China's insurance sector remains well-capitalized: Moody's
China’s insurance sector remains well-capitalized, with life insurers, property and casualty (P&C) insurance companies as well as reinsurers all recording high solvency ratios, Moody’s Investors Service said on Monday.
All three sub-sectors reported average comprehensive solvency ratios of more than 200 percent, well above regulatory minimum of 100 percent.
Solvency ratio of an insurance company is the size of its capital relative to premiums written. It is a key metric used to measure the risk an insurer faces of claims that it cannot absorb.
The ratio was down among life insurers and reinsurers in 2018, but was up for P&C players, the rating agency’s report said.
Chinese life insurers' capitalization eased in 2018. Their core solvency ratios dropped to 203 percent at the year-end from 212 percent a year before, and comprehensive solvency ratios fell by 10 percentage points to stay at 214 percent over the same period.
These two ratios, nevertheless, are well above their respective regulatory minimums of 50 percent and 100 percent, the report noted.
The decline was mainly caused by lower available capital due to equity losses amid volatile capital markets and higher minimum required capital from market risk, Moody’s said.
The rating agency expects the industry's solvency metrics to stabilize in 2019, because of slow premium growth and assuming the recovery of the equity market would continue.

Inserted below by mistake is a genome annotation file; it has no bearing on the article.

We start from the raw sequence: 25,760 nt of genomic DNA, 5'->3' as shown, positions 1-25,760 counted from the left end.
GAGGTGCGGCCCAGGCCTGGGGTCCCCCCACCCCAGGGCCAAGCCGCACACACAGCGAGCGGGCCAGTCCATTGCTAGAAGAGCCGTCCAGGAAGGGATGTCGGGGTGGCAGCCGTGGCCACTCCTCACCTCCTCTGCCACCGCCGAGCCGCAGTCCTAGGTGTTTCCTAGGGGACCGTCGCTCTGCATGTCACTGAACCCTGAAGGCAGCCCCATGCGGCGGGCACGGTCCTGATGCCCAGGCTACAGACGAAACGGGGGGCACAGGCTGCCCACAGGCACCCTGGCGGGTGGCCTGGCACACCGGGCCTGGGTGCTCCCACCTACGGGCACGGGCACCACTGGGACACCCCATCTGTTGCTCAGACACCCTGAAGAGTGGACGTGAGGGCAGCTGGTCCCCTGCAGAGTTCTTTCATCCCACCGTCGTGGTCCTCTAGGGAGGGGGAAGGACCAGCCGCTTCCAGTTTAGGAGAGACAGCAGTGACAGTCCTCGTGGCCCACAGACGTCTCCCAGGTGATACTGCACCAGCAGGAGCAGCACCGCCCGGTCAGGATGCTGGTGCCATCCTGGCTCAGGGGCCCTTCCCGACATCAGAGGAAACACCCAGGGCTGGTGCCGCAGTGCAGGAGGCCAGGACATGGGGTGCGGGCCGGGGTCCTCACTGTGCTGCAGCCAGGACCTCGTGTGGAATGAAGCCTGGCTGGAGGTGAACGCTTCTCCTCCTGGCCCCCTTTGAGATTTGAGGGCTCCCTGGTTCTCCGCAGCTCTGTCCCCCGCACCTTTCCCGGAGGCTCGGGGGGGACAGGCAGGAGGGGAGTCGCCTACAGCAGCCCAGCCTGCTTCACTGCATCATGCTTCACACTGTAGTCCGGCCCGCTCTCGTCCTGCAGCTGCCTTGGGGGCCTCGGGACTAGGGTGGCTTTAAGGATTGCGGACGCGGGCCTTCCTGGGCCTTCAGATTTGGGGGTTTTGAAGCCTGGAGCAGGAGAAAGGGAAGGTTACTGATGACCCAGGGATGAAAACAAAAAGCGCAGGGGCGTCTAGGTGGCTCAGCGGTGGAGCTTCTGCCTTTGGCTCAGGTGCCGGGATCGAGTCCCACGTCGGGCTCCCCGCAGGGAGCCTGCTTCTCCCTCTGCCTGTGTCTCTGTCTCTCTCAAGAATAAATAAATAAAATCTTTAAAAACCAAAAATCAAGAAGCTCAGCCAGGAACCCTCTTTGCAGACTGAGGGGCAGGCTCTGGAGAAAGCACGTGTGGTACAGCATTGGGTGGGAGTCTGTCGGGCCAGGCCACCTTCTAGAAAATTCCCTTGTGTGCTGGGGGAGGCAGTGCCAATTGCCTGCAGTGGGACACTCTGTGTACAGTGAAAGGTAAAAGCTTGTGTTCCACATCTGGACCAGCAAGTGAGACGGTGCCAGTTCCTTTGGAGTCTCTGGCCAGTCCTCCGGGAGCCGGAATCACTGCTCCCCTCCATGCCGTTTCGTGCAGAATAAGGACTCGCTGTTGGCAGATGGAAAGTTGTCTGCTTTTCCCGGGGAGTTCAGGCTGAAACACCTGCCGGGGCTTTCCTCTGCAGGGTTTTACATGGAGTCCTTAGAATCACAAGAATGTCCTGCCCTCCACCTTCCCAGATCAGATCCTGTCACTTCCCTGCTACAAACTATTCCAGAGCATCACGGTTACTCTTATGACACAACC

Meanwhile, China’s life sector continues to shift its business mix toward protection-type products, away from short and medium-term plans. And Moody’s believes moderate premium growth rates will dominate solvency trends and limit capital pressure on life insurers in the next 12-18 months.
In contrast, Chinese P&C insurers' capitalization improved in 2018. Their core solvency ratios increased by 5 percentage points annually to 236 percent at the year-end, and the comprehensive solvency ratio grew to 271 percent from 262 percent over the same period.
The improvement was mainly a result of capital injections many insurers received in that year, Moody’s said.
However, the report expects further improvement to be limited by lower motor insurance underwriting earnings and non-motor business growth.
The P&C industry's underwriting profit is projected to be weak as a result of motor pricing deregulation and higher agent commission. Additionally, rapid growth in non-motor products will likely reduce industry solvency.
Reinsurers' solvency declined amid business growth among major reinsurers, which account for around 60 percent of the country’s reinsurance market.
Strong reinsurance growth was driven by life insurers' shift toward protection-type products and non-life insurers' development of their non-motor lines, both of which add to the need for risk diversification, according to the report.